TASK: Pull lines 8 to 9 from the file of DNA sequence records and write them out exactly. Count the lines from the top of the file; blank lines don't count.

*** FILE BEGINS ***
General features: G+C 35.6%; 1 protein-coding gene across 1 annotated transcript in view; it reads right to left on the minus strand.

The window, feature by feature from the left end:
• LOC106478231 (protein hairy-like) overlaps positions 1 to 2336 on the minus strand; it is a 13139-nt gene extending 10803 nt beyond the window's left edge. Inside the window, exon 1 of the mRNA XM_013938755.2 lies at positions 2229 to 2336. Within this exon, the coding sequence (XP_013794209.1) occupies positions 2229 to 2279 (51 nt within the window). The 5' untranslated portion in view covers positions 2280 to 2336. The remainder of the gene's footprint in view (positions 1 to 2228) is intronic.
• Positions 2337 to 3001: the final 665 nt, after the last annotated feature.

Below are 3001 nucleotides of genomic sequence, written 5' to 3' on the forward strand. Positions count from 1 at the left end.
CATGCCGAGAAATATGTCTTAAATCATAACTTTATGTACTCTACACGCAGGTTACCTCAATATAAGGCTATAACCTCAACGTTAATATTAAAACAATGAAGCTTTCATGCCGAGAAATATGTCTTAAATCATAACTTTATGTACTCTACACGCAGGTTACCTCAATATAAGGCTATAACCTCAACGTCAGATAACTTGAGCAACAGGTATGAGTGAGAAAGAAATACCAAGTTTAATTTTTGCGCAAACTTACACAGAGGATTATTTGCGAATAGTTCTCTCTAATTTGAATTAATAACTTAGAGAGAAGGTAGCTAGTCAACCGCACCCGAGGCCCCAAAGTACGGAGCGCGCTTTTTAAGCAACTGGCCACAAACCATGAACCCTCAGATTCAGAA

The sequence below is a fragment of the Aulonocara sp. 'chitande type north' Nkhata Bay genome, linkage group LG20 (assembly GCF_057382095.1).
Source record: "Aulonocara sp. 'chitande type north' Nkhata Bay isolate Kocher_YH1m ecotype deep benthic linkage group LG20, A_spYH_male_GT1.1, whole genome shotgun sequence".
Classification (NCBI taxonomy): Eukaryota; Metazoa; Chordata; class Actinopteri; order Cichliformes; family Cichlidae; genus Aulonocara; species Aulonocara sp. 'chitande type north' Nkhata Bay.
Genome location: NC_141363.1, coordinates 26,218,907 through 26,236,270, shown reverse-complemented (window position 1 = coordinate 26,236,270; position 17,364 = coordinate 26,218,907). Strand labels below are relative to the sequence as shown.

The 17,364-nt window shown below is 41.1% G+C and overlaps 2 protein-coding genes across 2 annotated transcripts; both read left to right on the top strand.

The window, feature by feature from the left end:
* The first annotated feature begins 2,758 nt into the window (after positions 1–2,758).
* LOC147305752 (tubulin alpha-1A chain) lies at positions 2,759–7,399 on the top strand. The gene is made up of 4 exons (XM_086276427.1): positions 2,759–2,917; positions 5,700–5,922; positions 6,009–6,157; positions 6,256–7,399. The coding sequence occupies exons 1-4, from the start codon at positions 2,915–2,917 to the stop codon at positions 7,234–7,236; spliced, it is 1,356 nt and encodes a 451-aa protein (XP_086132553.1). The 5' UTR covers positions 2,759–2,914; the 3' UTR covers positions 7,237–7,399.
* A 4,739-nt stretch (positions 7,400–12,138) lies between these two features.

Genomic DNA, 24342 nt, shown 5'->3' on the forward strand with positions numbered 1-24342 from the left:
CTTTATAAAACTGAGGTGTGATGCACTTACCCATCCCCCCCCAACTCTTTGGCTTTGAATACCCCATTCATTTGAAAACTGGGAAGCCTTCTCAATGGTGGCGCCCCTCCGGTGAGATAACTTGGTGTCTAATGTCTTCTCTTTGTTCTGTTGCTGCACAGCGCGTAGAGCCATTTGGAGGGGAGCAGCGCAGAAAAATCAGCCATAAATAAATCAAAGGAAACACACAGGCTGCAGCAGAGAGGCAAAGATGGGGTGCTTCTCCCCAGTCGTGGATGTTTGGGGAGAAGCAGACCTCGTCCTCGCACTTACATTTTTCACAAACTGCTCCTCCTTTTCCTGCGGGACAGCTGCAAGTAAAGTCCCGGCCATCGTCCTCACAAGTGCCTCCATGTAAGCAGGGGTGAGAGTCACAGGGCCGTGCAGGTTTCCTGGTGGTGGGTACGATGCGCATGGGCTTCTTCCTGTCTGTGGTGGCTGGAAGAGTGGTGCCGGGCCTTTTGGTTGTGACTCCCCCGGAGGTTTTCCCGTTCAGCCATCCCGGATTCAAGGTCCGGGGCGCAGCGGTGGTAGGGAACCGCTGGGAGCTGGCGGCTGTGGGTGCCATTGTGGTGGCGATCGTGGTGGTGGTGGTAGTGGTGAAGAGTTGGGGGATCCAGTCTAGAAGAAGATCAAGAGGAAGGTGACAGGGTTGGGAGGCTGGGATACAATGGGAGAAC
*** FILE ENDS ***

Source record: "Aulonocara sp. 'chitande type north' Nkhata Bay isolate Kocher_YH1m ecotype deep benthic linkage group LG20, A_spYH_male_GT1.1, whole genome shotgun sequence".
Classification (NCBI taxonomy): Eukaryota; Metazoa; Chordata; class Actinopteri; order Cichliformes; family Cichlidae; genus Aulonocara; species Aulonocara sp. 'chitande type north' Nkhata Bay.